In addition, SMEP rightly felt that the license would allow them to further emphasize the importance of saving. To date, SMEP could only take deposits as collateral on a loan, and this limited the organization’s ability to encourage their clients to save – seen as a crucial component of using microfinance to alleviate poverty. The new license will allow SMEP to offer savings accounts, with interest, thereby allowing SMEP and its clients to grow together.  Recognizing the importance of this move, all departments at SMEP are in full transition mode in order to ensure that they will meet the requirements for the new license. I truly hope that the letter of approval comes during my time here!

All this anticipatory excitement surrounding transition did not prepare me for my experience upon entering Faulu Kenya, which on June 16th became the first MFI in Kenya to officially receive the new Deposit-Taking Microfinance Institution license (as was noted on a large sign hanging above the reception desk in their head office)! Faulu is a leader in the Kenyan microfinance world.  With over 90 branches throughout the country, serving over 225,000 clients, Faulu has grown immensely from its roots as a pilot program of Food for the Hungry International. Faulu can be seen everywhere, from the purple buildings it brands along the highway out of the city, to the staff walking around proudly in their purple and orange t-shirts. And with the new license, Faulu is prepared to really take off. On my first day, as we drove to meet with borrowers, we made a pit-stop at the site of what will hopefully become one of Faulu’s new “bank” branches. As I stood in a dusty old building, with Faulu’s newly appointed Kiva coordinator, the local branch manager, and a real estate agent discussing location, price, and the possibility of painting the building purple, I could tell this was a new era for Faulu and all were excited to be a part of it!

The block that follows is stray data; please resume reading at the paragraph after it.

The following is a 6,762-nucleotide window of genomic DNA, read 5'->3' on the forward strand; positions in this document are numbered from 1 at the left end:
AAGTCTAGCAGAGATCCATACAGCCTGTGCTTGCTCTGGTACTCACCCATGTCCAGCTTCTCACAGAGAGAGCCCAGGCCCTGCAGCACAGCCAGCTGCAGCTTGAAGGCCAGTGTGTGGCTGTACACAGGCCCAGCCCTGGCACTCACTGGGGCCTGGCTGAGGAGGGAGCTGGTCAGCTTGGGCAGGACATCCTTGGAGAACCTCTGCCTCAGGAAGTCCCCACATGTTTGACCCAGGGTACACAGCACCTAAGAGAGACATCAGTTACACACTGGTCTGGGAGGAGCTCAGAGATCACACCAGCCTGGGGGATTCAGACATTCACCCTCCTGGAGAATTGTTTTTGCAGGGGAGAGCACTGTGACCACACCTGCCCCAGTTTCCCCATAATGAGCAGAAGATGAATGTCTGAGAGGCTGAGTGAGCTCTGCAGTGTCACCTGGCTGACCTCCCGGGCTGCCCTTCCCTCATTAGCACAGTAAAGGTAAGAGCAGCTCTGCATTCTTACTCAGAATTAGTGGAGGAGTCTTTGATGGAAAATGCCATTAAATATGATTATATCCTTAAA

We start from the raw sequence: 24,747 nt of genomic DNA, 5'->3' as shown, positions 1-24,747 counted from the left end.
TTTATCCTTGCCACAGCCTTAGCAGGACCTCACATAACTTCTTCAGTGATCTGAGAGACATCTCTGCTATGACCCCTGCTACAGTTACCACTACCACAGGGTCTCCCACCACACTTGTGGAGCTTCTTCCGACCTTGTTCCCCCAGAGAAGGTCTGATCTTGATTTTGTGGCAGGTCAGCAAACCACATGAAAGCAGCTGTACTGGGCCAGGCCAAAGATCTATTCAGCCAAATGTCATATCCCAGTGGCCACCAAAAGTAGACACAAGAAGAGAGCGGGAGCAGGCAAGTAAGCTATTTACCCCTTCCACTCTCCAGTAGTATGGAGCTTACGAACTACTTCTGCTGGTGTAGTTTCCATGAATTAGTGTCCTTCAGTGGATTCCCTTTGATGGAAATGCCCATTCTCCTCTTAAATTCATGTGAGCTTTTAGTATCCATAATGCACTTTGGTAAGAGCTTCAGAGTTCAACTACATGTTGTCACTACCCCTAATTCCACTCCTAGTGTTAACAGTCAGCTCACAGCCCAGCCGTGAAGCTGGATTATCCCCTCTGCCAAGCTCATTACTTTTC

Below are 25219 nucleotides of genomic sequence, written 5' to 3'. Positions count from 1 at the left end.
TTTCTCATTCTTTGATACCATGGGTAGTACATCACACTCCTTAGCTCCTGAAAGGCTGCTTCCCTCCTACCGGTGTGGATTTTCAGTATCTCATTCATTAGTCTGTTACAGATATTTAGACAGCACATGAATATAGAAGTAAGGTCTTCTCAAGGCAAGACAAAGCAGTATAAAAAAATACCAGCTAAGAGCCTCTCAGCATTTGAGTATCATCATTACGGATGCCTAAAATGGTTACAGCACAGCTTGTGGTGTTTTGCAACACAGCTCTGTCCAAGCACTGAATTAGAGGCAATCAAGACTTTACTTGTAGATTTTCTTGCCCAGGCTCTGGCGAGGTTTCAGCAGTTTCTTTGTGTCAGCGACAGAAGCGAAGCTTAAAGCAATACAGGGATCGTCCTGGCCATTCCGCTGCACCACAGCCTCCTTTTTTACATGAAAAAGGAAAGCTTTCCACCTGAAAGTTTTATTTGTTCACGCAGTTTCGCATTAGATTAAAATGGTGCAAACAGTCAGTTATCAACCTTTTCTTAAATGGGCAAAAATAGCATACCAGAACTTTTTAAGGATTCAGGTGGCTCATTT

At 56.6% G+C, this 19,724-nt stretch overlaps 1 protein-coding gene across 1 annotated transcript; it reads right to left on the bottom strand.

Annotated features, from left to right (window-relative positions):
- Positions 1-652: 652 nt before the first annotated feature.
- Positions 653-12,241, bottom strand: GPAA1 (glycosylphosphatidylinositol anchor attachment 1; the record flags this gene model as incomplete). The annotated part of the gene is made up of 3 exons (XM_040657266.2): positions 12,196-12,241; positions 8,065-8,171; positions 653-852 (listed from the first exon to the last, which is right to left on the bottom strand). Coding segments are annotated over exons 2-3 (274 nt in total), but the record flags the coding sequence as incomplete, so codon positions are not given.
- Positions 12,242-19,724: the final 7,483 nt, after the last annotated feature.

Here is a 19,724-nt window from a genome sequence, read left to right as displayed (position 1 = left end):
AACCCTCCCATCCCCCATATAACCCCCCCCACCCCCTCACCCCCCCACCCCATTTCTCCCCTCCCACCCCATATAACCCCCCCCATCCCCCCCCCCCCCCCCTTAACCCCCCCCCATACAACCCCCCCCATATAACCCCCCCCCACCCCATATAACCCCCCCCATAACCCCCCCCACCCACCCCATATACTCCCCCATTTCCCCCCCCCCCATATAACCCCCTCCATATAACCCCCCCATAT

In general, I think this represents a really exciting time for microfinance in Kenya and I am so happy I get to witness the transition firsthand!

I also wanted to say a quick word on how I came to be working with two microfinance institutions, a bit different than the typical Kiva Fellowship. The Kiva team has been doing such a great job of bringing on new partner MFIs that both SMEP and Faulu joined within the past month! As a soon-to-be-deployed fellow, I was asked to spend some time with both organizations, getting them started posting on Kiva – and all the other fun stuff that comes with a new partnership! We had a very exciting week, with both SMEP and Faulu posting their first entrepreneurs to the Kiva website. I am certain that working with two organizations will only further enrich my Kiva Fellowship experience, which I am so excited to have the opportunity to share with you!


Jaclyn Berfond is serving as a Kiva Fellow in Kenya, working with two new Kiva field partners – The Small and Micro-Enterprise Programme (SMEP) and Faulu Kenya. Click here to view currently fundraising loans from SMEP, and here to see currently fundraising loans from Faulu.